by Michael Alan Meyer, DO, CCS, CPC, CPCI, AHIMA ICD-10-CM/PCS Trainer and Ambassador
In week ten of this article series, we will look at ICD-10-PCS (facility procedure coding). But, first, let’s look at the ANSWER
for last week’s ICD-10-CM challenge question.
PCS; Not for Everyone
The ICD-10-PCS (procedure) coding system was developed by CMS for inpatient hospital settings only. However, it is also used by some insurance companies that require the Universal Billing 2004 (UB 04) (CMS 1450) facility form for outpatient surgery center procedures. So, the PCS codes are used in selective outpatient procedure facility billing, but they are not used for Medicare and Medicaid outpatient billing, which is done on the CMS 1500 form.
The new ICD-10-PCS uses 7 alpha or numeric digits. ICD-9-CM/PCS Volume III coding system uses 3 or 4 numeric digits. All ICD-10-PCS procedure codes are coded using the full seven (7) alphanumeric characters. Each character can be any of 34 possible values of the ten digits 0-9 and the 24 letters A-H, J-N and P-Z and may be used in each character location. This allows for a lot of expandability in coding procedures. Therefore, where in ICD-9-CM there are a little over 4,000 procedures, in ICD-10-CM there are over 72,000 procedures. It is important to note that the letters O and I are not used to avoid confusion with the numbers 0 and 1. There are no decimals in ICD-10-PCS, which can make the seven digit codes confusing. Much attention to detail is required. This is where your medical billing software system
can really be a blessing by pre-loading the code combinations for your specific facility or departments’ most common procedures.
The ICD-10-PCS index allows codes to be located based on an alphabetic lookup, just like in ICD-9, Volume III. Codes may be found in the index based on the general type of the procedure e.g., resection, transfusion, fluoroscopy, or a more commonly used terms e.g., Cholecystectomy, Appendectomy, Tonsillectomy. The code for percutaneous intraluminal dilation of the coronary arteries with an intraluminal device can be found in the index under dilation, or a synonym of dilation (e.g., angioplasty).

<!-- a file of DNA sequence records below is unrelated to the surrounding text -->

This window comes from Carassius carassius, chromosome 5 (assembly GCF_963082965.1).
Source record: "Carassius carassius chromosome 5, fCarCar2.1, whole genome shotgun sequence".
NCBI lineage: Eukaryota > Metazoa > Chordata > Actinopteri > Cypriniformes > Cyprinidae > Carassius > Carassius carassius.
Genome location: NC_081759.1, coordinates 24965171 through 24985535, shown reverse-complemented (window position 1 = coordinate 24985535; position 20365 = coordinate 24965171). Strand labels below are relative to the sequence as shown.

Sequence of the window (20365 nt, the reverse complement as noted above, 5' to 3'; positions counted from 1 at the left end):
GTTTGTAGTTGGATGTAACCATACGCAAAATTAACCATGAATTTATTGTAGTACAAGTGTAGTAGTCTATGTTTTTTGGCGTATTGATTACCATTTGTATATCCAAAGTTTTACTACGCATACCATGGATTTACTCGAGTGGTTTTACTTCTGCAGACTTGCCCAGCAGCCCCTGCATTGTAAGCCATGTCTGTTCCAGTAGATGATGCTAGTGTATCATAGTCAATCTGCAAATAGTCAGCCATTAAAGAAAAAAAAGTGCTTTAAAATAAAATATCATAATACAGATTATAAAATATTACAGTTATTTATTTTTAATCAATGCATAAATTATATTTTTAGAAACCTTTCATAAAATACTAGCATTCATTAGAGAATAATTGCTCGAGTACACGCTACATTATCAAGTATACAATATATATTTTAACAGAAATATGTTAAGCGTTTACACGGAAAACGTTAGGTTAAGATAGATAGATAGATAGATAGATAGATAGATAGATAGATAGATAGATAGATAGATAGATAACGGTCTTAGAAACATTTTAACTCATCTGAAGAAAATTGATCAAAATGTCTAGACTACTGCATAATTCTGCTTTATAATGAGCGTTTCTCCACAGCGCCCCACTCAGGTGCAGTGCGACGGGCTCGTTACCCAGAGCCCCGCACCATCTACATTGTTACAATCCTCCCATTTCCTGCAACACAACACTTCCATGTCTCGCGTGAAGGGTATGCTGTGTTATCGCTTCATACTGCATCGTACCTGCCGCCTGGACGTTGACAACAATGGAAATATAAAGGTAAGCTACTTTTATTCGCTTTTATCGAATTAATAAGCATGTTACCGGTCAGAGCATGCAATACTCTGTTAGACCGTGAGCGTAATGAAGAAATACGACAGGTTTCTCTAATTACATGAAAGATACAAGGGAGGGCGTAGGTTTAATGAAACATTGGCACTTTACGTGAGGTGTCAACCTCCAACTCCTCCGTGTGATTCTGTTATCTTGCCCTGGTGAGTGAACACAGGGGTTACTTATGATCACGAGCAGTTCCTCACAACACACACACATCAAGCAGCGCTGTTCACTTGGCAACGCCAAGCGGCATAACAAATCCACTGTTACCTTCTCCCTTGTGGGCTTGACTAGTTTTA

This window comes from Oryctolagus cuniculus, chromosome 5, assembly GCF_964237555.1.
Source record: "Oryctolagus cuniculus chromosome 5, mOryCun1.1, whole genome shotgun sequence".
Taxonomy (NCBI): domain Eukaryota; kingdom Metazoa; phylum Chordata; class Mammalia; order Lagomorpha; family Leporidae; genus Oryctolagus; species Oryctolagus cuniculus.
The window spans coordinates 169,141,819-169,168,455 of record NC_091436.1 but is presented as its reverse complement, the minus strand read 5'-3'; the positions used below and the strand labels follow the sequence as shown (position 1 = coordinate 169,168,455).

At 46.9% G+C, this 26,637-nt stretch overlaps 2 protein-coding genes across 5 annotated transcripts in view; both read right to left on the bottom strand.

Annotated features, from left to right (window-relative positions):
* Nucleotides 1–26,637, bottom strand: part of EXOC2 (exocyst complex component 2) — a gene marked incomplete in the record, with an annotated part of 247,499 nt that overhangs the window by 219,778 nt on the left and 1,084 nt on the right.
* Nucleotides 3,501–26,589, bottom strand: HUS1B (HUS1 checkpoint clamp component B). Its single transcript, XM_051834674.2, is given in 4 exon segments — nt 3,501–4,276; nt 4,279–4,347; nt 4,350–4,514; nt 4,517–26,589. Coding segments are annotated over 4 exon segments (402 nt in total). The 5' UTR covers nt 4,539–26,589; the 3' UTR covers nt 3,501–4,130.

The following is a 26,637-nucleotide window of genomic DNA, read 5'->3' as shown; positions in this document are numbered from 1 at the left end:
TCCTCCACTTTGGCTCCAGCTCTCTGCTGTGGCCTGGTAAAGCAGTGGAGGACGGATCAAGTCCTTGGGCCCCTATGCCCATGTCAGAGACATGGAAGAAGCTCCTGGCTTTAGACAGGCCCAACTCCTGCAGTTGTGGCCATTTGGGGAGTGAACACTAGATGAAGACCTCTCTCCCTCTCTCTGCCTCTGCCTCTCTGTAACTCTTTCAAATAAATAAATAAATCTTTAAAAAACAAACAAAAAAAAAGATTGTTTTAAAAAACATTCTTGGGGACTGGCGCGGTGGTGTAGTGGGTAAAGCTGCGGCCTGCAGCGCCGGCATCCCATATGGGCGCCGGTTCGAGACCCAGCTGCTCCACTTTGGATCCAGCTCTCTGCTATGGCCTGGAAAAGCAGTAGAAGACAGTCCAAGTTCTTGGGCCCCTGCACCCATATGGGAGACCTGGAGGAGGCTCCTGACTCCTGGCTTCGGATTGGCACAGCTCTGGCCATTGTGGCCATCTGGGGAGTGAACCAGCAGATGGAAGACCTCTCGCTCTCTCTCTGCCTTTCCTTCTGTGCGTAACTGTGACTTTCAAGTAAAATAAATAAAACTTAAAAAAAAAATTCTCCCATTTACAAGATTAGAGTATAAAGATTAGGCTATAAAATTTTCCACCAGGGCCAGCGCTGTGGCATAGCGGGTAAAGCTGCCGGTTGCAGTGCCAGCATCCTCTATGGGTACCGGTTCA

Once the desired “main term” is located in the index, the index specifies the first three or four values of the code, followed by three or four periods (example: 027....), or directs the user to see another term. Each table also identifies the first three values of the code. Based on the first three values of the code obtained from the index, the corresponding table can be located. The table is then used to obtain the complete code by specifying the last four values of the procedure code.
Attached is an introduction to ICD-10-PCS: See: ICD-10-PCS Presentation
. Download the primary source files for PCS that are in the presentation and code some cases! See: ICD-10-PCS Practice Cases
WARNING: ICD-10-PCS is more complex than ICD-9-CM Volume III coding. Therefore, we have prepared a coding tool for you to use in your coding of procedures! See: ICD-10-PCS coding tool.
CMS. (2012) Centers for Medicare & Medicaid Services (CMS) ICD-10 Website. https://www.cms.gov/Medicare/Coding/ICD10/index.html
CMS. (2012) ICD-10-PCS Coding System, Mappings, and Related Training Manual
CMS. (2012) ICD-10-CM Coding System, Mappings, and Guidelines. http://www.cms.gov/ICD10/12_2010_ICD_10_CM.asp
CMS. (2012) Report on Use of Health Information Technology to Enhance and Expand Health Care Anti-Fraud Activities. http://www.hhs.gov/healthit/documents/ReportOnTheUse.pdf
CMS. (2012) CMS-0013-P—HIPAA Administrative Simplification: Modification to Medical Data Code Set Standards to Adopt ICD-10-CM and ICD-10-PCS. http://edocket.access.gpo.gov/2008/pdf/E8-19298.pdf